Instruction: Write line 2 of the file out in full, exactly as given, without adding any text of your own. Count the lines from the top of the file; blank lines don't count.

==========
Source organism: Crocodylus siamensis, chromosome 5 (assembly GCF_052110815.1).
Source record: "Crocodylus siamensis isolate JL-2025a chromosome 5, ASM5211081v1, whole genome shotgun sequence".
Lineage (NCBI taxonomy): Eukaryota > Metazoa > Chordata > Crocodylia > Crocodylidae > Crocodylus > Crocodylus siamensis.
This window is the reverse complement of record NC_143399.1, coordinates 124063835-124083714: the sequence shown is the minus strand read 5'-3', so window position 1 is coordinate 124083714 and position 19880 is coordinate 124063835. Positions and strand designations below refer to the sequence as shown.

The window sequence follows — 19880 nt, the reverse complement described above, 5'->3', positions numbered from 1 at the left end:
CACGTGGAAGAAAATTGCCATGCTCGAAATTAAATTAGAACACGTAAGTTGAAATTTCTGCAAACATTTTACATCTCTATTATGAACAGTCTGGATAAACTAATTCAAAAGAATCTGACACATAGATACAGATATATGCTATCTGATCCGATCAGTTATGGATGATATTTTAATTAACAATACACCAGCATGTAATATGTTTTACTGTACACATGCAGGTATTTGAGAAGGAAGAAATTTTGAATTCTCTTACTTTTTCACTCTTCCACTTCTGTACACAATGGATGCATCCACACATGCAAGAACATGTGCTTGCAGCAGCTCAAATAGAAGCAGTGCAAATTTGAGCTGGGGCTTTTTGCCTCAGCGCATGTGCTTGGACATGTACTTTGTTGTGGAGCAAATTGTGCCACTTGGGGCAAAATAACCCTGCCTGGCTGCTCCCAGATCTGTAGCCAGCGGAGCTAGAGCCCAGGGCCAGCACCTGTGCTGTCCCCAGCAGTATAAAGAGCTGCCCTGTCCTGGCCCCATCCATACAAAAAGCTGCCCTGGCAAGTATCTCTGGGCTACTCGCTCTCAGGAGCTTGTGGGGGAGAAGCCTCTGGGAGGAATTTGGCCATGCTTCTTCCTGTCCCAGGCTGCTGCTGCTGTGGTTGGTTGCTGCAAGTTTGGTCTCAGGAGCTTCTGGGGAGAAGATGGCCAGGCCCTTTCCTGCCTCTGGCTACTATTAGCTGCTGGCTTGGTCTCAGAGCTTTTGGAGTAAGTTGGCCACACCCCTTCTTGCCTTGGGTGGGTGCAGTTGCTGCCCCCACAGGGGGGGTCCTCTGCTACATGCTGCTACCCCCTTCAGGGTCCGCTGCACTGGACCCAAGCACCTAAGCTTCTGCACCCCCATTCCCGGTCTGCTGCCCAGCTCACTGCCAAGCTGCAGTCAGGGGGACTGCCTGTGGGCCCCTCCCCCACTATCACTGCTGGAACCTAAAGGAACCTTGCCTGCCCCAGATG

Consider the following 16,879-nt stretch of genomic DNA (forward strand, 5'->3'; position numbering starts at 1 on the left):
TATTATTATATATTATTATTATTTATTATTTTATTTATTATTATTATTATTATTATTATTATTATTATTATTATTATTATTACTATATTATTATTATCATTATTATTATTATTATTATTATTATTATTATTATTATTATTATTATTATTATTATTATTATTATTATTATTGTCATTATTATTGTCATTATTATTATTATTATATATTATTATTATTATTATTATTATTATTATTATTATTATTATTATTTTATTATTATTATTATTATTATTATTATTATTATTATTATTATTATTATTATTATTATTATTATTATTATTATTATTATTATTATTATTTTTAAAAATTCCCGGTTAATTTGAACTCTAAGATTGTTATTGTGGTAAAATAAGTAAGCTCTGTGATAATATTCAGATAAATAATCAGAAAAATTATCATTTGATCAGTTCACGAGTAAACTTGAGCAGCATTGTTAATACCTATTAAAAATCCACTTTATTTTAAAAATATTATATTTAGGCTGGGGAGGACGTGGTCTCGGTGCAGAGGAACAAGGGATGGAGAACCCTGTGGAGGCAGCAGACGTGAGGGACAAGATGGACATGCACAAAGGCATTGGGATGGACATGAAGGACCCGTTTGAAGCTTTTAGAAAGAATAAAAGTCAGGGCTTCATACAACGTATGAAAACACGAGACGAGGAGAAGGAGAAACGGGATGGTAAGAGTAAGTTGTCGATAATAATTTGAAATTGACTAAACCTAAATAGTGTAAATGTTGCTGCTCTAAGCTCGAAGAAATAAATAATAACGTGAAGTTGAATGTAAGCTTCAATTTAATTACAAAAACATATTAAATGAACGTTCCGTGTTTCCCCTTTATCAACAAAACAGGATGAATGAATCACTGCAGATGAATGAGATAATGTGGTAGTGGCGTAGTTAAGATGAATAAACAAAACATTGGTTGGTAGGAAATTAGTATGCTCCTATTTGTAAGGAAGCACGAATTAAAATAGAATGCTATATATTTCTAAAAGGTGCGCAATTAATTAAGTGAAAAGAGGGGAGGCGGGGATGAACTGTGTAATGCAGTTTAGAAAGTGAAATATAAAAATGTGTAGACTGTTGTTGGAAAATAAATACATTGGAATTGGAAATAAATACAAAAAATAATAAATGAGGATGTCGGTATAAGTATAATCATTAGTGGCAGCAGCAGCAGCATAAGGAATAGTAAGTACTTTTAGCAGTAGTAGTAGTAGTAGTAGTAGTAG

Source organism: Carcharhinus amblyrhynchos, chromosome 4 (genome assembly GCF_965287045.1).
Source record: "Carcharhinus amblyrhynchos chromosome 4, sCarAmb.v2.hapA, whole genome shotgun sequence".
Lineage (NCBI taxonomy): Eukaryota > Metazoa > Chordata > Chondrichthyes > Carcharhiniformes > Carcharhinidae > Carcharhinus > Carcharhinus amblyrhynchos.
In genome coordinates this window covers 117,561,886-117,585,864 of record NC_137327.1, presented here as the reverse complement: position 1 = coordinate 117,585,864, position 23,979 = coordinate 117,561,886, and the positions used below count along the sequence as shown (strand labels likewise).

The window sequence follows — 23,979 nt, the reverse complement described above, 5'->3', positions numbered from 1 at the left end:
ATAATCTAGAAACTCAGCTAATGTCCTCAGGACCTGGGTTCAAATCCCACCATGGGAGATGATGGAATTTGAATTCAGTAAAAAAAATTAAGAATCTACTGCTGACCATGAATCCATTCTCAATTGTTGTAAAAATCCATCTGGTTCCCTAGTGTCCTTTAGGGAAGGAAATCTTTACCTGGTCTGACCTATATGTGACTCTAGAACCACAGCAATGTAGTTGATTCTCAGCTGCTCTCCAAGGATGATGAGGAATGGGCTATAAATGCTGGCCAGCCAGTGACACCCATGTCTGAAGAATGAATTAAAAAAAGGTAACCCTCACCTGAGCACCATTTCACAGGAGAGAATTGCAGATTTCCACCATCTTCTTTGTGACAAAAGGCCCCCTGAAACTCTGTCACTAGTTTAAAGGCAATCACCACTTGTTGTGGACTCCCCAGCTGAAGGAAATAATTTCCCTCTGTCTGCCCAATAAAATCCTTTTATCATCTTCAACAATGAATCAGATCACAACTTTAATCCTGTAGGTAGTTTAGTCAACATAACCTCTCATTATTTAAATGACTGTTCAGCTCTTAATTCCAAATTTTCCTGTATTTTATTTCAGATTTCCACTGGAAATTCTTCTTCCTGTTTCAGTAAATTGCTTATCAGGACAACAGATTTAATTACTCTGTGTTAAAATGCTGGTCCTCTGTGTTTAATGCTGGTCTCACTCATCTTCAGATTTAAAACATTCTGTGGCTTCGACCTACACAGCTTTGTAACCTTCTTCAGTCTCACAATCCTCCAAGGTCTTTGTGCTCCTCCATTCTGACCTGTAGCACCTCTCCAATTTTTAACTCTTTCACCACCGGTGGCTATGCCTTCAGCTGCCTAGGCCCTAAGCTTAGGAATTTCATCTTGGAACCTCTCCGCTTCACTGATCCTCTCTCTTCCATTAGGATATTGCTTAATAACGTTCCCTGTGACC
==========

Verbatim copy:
Source record: "Crocodylus siamensis isolate JL-2025a chromosome 5, ASM5211081v1, whole genome shotgun sequence".